Full frame doesn't look at option - you'd need new lenses too, and the D600 takes a step back in AF compared to the D300; but most of all, it simply wouldn't fit your budget, from what I read.
    The other options - even though I think the AF-S 50mm f/1.8G is a much nicer lens than the older D lens you have, it's not an upgrade that seems to solve a problem. It's performance at wide apertures is better, otherwise AF is slower than the AF-D basically. So, it's a mixed bag, and not a huge upgrade.
    Getting other lenses - you know best which focal length you'd need. If you say a 85 is too long, then I guess it's too long. Otherwise, as Shun said, these fast primes aren't made for AF speed, but for AF precision. They're not sports lenses.
    The option I'd choose is to first check if there is an expiration date. If there isn't, or it's only to expire in a few years, do nothing for now. None of the upgrades mentioned are huge upgrades (or I should say: I find one additional stop of better high ISO performance on the D7100 not earth shattering). Save up, so you can get something later on that really gives a serious boost to your options, rather than making small, intermediate steps now that do not bring a whole lot to the table.
     
  8. Forget the upgrade. The D300S buffer and speed is better suited for sports than any newer bodies out there. Also, most gyms are well lit and doesn't require you to crank up the ISO by much. With your budget, don't limit yourself to Nikon brands alone. Since you said 85mm maybe too long, you may want to check out third party lenses such as the Tamron 28-75 f/2.8.
     
  9. I agree that I'd not rush to do anything, and that there shouldn't be anything wrong with a D300 for what you want (especially with the autofocus). I'm surprised that a 50mm is long enough, but that's your call - but it's true that the AF isn't all that fast.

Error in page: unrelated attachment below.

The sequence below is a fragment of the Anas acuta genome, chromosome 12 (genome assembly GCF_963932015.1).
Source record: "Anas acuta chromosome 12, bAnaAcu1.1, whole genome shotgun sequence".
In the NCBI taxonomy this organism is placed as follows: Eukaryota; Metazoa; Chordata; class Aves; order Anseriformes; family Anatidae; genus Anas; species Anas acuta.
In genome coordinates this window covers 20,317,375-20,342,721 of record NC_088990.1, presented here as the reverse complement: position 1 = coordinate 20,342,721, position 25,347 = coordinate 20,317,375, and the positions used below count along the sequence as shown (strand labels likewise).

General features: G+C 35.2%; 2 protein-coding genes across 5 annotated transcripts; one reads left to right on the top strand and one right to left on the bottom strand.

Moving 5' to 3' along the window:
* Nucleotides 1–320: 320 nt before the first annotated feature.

Within your budget, if you do want to spend it now...
    a) Is a flash an option, or would that be too disruptive to the sporting events? (It would be useful creatively, freeze action, and solve any ISO problems.) You did say you can borrow one, but there's no harm (creatively) in having more. The D300 can remote trigger Nikon CLS, after all.
    b) Don't rule out the benefit of monopods. The children may be moving, and there may not be much you can do about that, but having a reasonably steady camera can help. They're also good for dangling a camera for a high-up view.

    The (old) 80-400 is also not known for fast focus - if you did want to go lens shopping, maybe a 70-300 VR (or third party one) would be worthwhile? Otherwise, going ultrawide sometimes has merits, especially if you can remote trigger your camera.

    Good luck with whatever you choose.
     
  10. Yeah .. why rush. Think about it what you really benefit from.
    The 50G yeah .. does it seem that important for you though? There is the 85 yeah ... and while it can be useful, would you end up using it much? I don't necessarily agree to buy it b/c you'll grow into it, do it if it is certain b/c over time the prices of lenses might drop a bit or they might have Nikon rebate promotions or something better might come around that you need or your situation may change or you have a new photography interest and want to capture that.
    Also don't rule out used stuff, could be a great deal for things. Also about just upgrading bodies, do you need it and remember bodies depreciate and depreciate. If you don't need it now and if it expires 12 or 24 months later ... digital pace is fast maybe something later comes out and you need that or other items..... or rather you get it used.
    Check when it expires etc.....